In our current, never-ending, mission to increase productivity and be successful whilst also being emotionally self-aware, it’s easy to forget a very important factor that all of these goals rely on- being physically healthy.
We talk a fair bit on this blog about how mental health isn’t recognised as much, or in as much detail, as it should be. The same thing can happen with physical health. We can see physical health as some abstract distant thing that is awarded or removed by fate, rather than something that we need to actively invest in.
Please note here, physical health is not climbing Everest every weekend or benching 200 kg; that’s fitness, and extreme fitness at that. I’m talking about physical health and what that means to you and the body that you have; if it’s fully-abled or not. I’m not talking about COVID and how to avoid it/ improve your immunity (although a generally improved level of health will assist in that department). Instead we’re looking at making decisions in your everyday life that will benefit your long-term health.
I think we’re all a little guilty of letting our physical health take a backseat from time to time and we do it for a lot of different reasons. Sometimes we feel alright and think that nothing needs to change, sometimes we CONVINCE ourselves that things are alright because maybe we’re scared of the doctors (me) or the dentist (me) or scared of needing medical care (also me). Other times, the rest of life just gets in the way and before we know it, it’s been months since we last thought about our bodies in any way other than having sick pecks, washboard abs or wondering if our bums would look good in those Tik Tok leggings.
We’ll search for tips on motivation, how to get promoted in work, how to maintain strong relationships, how to grow self-confidence and self-love, how to combat depression etc. We do all of this while forgetting that we need to be around to see the end result of that hard work and taking care of our bodies, to the best of our ability, is imperative to allowing that. Being more in control of our health allows us to quell those health anxieties, avoid long-term complications and actually get to know our bodies. Physical care is an act of self-love.
There are lots of ways that we can improve our physical health and the steps you take will be different from other people’s. Below are some ideas that may help, if you have any others let me know!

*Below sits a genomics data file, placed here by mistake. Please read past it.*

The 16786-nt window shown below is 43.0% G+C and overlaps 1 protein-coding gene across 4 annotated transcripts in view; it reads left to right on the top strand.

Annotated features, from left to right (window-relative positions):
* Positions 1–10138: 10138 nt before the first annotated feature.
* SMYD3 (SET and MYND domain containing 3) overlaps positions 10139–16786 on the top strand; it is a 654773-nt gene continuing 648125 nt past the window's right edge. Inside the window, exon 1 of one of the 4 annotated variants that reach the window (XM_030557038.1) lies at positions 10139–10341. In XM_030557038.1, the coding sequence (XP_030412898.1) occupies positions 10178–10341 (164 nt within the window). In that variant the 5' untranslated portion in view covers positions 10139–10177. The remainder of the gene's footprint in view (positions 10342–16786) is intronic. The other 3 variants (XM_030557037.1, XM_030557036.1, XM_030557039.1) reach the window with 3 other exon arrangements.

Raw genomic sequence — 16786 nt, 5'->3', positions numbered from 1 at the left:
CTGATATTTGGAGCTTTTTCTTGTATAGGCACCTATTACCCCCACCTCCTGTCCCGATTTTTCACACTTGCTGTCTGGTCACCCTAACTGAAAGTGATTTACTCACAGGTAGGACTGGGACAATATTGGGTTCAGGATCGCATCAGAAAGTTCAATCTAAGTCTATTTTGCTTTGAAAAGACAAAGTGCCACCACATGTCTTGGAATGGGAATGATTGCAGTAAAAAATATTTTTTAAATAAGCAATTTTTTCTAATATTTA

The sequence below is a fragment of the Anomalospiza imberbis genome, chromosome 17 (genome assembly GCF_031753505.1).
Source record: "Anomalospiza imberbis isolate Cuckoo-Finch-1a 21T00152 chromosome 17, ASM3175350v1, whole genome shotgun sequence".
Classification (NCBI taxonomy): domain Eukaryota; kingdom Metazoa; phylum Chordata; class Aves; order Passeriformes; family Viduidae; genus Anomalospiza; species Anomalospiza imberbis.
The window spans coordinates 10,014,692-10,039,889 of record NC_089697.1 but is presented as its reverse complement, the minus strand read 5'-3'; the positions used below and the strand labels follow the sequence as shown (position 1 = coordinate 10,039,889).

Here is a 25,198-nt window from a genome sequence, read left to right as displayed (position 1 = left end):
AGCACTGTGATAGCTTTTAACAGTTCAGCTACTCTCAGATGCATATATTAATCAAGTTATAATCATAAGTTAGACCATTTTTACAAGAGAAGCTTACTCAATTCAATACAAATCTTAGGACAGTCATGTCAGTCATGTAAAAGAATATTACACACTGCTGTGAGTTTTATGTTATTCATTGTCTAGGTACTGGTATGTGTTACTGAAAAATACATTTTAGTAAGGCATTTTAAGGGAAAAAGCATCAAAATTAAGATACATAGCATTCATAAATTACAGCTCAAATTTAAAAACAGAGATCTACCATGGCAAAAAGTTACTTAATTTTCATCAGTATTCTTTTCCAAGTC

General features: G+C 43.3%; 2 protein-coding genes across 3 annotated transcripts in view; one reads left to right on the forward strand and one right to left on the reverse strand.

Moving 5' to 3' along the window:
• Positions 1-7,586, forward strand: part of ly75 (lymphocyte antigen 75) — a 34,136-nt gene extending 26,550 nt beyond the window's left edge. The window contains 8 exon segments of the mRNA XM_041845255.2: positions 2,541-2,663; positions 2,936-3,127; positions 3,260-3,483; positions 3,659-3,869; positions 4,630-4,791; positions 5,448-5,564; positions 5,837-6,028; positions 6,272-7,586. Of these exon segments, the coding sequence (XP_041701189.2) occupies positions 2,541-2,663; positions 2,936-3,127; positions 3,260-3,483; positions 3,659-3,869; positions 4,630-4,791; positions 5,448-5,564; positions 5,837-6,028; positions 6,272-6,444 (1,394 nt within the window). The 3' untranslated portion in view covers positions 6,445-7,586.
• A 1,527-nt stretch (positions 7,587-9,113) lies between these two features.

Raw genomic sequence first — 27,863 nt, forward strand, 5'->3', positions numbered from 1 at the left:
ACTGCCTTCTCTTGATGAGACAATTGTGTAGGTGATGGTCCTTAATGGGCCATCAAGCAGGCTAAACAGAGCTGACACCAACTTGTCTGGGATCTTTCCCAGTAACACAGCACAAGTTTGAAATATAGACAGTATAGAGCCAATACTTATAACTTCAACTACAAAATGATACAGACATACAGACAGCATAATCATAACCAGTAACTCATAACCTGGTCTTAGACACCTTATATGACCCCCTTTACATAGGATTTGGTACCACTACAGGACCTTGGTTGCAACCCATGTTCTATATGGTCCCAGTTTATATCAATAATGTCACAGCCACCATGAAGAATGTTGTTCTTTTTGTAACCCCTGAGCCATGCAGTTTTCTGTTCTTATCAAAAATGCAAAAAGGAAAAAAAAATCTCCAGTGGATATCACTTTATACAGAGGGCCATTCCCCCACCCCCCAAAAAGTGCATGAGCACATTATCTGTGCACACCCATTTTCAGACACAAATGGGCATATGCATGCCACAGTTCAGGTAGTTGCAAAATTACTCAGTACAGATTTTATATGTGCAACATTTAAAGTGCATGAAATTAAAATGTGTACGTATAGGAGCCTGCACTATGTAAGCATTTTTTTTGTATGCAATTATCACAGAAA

1. Move More
Whether this is increasing your daily step goals by a couple thousand, adding a 10 minute YouTube workout to your day, going for a morning walk or just upping the housework- moving your body helps your body. You fire up muscles, get the blood moving and get your organs pumping. Plus, if you’re upping your walking game and doing a little more exploring, you might be surprised by what’s right on your doorstep!
2. Research Nutrition
Upping your knowledge on the things that you’re putting into your body is crucial. This isn’t about losing weight, but about making sure that you’re receiving all of the nutrients that you need to function. A really good resource for nutrition can be found in the BOSH! cookbook. Not only do they give awesome recipes, to ensure that you’re getting everything you need, but they also have a nutrition section, where they lay out foods that you can find to up your intake. For example, you can increase fibre (important for digestion and gut biome production) by eating beans, baked potatoes, berries or even popcorn!
The cookbook also gives a bonus perk to the veggies and vegans of the world who are tired of the age-old, cliché: ‘how do you get your protein?’ To name a few sources: chickpeas, lentils, tofu, kidney beans, brown rice, soba noodles, nuts, broccoli, mushrooms, potatoes, spinach, sweetcorn, dark chocolate and hummus!
3. Take the Vitamins You Need!
It’s likely that you’re going to be deficient in one or more vitamins. If you’re in a country like the UK or your work is based inside (or you’re stuck inside because of some sort of restriction) one vitamin that you’re almost certainly going to be deficient in is vitamin D. It’s important for bone, teeth and muscle maintenance and has been recommended by the UK government as a result of COVID-19. While the National Institution for Health and Care Excellence (NICE) found no relevant evidence to support the view that vitamin D prevents COVID, they did see a link between low vitamin D and ‘more severe outcomes from COVID-19’. For more information on this research click here!